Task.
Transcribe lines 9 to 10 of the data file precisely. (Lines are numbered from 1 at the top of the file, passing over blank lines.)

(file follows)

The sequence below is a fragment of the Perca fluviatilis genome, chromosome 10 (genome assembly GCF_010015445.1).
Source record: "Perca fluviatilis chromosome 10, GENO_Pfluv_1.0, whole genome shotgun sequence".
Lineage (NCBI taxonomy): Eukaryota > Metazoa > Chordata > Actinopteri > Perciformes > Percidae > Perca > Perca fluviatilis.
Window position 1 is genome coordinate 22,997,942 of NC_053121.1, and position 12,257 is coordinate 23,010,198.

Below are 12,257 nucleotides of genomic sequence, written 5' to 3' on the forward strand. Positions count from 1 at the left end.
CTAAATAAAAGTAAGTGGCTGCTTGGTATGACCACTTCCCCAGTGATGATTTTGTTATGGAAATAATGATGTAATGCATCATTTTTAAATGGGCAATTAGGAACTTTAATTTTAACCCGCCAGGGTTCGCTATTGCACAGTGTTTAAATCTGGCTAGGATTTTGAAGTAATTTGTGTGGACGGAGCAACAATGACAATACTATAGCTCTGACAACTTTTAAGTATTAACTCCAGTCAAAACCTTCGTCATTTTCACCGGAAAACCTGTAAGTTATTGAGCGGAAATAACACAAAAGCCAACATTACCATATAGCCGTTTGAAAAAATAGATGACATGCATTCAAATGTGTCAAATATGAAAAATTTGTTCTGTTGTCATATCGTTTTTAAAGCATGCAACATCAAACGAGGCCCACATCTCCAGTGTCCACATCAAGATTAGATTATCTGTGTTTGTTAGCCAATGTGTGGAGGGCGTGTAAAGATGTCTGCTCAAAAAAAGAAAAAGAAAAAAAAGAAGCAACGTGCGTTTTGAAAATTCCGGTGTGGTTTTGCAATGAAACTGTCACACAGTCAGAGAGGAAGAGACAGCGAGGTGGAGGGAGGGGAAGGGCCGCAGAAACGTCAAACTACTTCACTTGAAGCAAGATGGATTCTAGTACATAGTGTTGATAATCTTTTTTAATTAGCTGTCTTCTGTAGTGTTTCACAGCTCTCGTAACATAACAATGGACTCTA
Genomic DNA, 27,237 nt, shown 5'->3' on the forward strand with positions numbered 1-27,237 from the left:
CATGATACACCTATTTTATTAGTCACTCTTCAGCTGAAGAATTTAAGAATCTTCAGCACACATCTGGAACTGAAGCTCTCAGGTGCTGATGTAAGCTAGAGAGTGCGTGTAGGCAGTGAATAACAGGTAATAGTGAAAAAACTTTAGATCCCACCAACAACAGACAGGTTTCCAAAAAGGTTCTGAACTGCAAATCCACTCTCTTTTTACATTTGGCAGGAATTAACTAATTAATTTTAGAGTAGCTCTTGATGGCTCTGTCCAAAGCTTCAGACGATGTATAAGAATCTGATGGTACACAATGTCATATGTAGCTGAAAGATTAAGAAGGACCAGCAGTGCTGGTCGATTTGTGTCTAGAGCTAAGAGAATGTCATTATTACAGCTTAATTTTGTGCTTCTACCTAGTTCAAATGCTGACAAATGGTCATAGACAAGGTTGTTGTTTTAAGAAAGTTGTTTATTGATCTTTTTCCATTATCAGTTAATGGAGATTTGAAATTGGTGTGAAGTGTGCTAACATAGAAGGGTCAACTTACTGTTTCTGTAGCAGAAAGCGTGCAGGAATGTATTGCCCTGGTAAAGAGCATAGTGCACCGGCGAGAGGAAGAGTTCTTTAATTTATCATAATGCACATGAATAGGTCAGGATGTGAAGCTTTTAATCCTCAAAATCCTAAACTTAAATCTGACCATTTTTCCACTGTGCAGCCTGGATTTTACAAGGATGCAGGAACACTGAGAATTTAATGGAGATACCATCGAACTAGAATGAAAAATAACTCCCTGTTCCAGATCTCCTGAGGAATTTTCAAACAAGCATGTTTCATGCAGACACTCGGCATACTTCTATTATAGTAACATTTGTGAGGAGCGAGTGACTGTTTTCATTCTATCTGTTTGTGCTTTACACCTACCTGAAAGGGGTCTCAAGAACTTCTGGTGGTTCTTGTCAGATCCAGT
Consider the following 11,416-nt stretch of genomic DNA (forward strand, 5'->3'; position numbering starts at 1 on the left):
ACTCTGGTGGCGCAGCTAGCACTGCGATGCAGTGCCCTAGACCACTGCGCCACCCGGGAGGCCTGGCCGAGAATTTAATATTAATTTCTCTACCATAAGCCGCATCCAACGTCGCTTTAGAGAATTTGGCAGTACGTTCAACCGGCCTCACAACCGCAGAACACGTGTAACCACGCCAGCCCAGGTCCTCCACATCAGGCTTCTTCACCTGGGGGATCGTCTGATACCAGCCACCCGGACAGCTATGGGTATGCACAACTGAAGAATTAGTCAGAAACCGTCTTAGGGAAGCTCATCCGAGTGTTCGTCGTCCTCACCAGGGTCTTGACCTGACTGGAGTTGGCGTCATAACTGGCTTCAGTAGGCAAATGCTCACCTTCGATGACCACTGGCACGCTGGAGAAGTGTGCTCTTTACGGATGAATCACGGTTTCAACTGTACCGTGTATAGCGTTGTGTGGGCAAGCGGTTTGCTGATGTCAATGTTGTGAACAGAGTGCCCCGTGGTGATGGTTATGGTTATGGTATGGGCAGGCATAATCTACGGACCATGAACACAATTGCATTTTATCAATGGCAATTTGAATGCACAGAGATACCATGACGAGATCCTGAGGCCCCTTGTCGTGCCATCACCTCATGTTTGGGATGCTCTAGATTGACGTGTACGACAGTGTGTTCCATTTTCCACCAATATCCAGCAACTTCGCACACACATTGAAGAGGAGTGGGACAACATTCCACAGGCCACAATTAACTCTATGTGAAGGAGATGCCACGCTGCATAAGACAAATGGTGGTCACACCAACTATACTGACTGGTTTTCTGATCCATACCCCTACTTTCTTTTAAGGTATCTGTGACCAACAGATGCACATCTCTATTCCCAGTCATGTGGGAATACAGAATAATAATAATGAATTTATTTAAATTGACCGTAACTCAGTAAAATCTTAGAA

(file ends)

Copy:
Consider the following 11,416-nt stretch of genomic DNA (forward strand, 5'->3'; position numbering starts at 1 on the left):
ACTCTGGTGGCGCAGCTAGCACTGCGATGCAGTGCCCTAGACCACTGCGCCACCCGGGAGGCCTGGCCGAGAATTTAATATTAATTTCTCTACCATAAGCCGCATCCAACGTCGCTTTAGAGAATTTGGCAGTACGTTCAACCGGCCTCACAACCGCAGAACACGTGTAACCACGCCAGCCCAGGTCCTCCACATCAGGCTTCTTCACCTGGGGGATCGTCTGATACCAGCCACCCGGACAGCTATGGGTATGCACAACTGAAGAATTAGTCAGAAACCGTCTTAGGGAAGCTCATCCGAGTGTTCGTCGTCCTCACCAGGGTCTTGACCTGACTGGAGTTGGCGTCATAACTGGCTTCAGTAGGCAAATGCTCACCTTCGATGACCACTGGCACGCTGGAGAAGTGTGCTCTTTACGGATGAATCACGGTTTCAACTGTACCGTGTATAGCGTTGTGTGGGCAAGCGGTTTGCTGATGTCAATGTTGTGAACAGAGTGCCCCGTGGTGATGGTTATGGTTATGGTATGGGCAGGCATAATCTACGGACCATGAACACAATTGCATTTTATCAATGGCAATTTGAATGCACAGAGATACCATGACGAGATCCTGAGGCCCCTTGTCGTGCCATCACCTCATGTTTGGGATGCTCTAGATTGACGTGTACGACAGTGTGTTCCATTTTCCACCAATATCCAGCAACTTCGCACACACATTGAAGAGGAGTGGGACAACATTCCACAGGCCACAATTAACTCTATGTGAAGGAGATGCCACGCTGCATAAGACAAATGGTGGTCACACCAACTATACTGACTGGTTTTCTGATCCATACCCCTACTTTCTTTTAAGGTATCTGTGACCAACAGATGCACATCTCTATTCCCAGTCATGTGGGAATACAGAATAATAATAATGAATTTATTTAAATTGACCGTAACTCAGTAAAATCTTAGAA